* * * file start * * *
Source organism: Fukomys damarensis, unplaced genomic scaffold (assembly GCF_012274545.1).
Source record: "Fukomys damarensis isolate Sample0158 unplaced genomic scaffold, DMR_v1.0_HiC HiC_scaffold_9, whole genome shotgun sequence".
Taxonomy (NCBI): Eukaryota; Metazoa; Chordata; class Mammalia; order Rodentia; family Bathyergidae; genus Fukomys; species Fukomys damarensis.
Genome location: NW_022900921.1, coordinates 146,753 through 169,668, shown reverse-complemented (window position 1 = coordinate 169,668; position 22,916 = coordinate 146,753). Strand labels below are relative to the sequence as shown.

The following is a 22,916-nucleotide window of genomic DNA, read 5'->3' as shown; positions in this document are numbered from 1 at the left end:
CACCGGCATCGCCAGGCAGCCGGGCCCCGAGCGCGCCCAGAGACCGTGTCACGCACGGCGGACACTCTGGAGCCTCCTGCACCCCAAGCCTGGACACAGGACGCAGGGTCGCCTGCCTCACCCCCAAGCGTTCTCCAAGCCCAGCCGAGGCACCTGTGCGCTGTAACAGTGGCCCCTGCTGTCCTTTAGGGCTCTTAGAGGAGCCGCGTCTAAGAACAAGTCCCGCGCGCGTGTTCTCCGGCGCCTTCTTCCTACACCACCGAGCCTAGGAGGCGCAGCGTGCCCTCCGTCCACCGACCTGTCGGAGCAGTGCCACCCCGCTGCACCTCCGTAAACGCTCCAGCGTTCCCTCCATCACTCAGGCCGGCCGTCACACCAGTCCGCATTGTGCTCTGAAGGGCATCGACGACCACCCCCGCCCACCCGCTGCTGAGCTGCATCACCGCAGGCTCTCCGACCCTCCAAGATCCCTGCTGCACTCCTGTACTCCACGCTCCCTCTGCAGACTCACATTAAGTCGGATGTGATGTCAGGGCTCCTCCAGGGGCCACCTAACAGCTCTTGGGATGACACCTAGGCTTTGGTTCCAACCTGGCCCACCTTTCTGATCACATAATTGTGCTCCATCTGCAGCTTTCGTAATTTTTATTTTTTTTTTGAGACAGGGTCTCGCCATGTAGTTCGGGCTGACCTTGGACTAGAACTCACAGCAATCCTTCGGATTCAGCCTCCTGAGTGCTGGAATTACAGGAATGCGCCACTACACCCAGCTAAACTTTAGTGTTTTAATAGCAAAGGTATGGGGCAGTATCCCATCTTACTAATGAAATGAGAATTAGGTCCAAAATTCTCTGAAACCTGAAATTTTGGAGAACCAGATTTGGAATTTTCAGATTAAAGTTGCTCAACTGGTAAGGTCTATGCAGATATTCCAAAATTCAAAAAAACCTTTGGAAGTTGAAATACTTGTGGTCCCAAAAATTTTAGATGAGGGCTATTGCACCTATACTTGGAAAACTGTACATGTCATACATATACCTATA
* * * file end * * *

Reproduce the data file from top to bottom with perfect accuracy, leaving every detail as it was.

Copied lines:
Source organism: Fukomys damarensis, unplaced genomic scaffold (assembly GCF_012274545.1).
Source record: "Fukomys damarensis isolate Sample0158 unplaced genomic scaffold, DMR_v1.0_HiC HiC_scaffold_9, whole genome shotgun sequence".
Taxonomy (NCBI): Eukaryota; Metazoa; Chordata; class Mammalia; order Rodentia; family Bathyergidae; genus Fukomys; species Fukomys damarensis.
Genome location: NW_022900921.1, coordinates 146,753 through 169,668, shown reverse-complemented (window position 1 = coordinate 169,668; position 22,916 = coordinate 146,753). Strand labels below are relative to the sequence as shown.

The following is a 22,916-nucleotide window of genomic DNA, read 5'->3' as shown; positions in this document are numbered from 1 at the left end:
CACCGGCATCGCCAGGCAGCCGGGCCCCGAGCGCGCCCAGAGACCGTGTCACGCACGGCGGACACTCTGGAGCCTCCTGCACCCCAAGCCTGGACACAGGACGCAGGGTCGCCTGCCTCACCCCCAAGCGTTCTCCAAGCCCAGCCGAGGCACCTGTGCGCTGTAACAGTGGCCCCTGCTGTCCTTTAGGGCTCTTAGAGGAGCCGCGTCTAAGAACAAGTCCCGCGCGCGTGTTCTCCGGCGCCTTCTTCCTACACCACCGAGCCTAGGAGGCGCAGCGTGCCCTCCGTCCACCGACCTGTCGGAGCAGTGCCACCCCGCTGCACCTCCGTAAACGCTCCAGCGTTCCCTCCATCACTCAGGCCGGCCGTCACACCAGTCCGCATTGTGCTCTGAAGGGCATCGACGACCACCCCCGCCCACCCGCTGCTGAGCTGCATCACCGCAGGCTCTCCGACCCTCCAAGATCCCTGCTGCACTCCTGTACTCCACGCTCCCTCTGCAGACTCACATTAAGTCGGATGTGATGTCAGGGCTCCTCCAGGGGCCACCTAACAGCTCTTGGGATGACACCTAGGCTTTGGTTCCAACCTGGCCCACCTTTCTGATCACATAATTGTGCTCCATCTGCAGCTTTCGTAATTTTTATTTTTTTTTTGAGACAGGGTCTCGCCATGTAGTTCGGGCTGACCTTGGACTAGAACTCACAGCAATCCTTCGGATTCAGCCTCCTGAGTGCTGGAATTACAGGAATGCGCCACTACACCCAGCTAAACTTTAGTGTTTTAATAGCAAAGGTATGGGGCAGTATCCCATCTTACTAATGAAATGAGAATTAGGTCCAAAATTCTCTGAAACCTGAAATTTTGGAGAACCAGATTTGGAATTTTCAGATTAAAGTTGCTCAACTGGTAAGGTCTATGCAGATATTCCAAAATTCAAAAAAACCTTTGGAAGTTGAAATACTTGTGGTCCCAAAAATTTTAGATGAGGGCTATTGCACCTATACTTGGAAAACTGTACATGTCATACATATACCTATA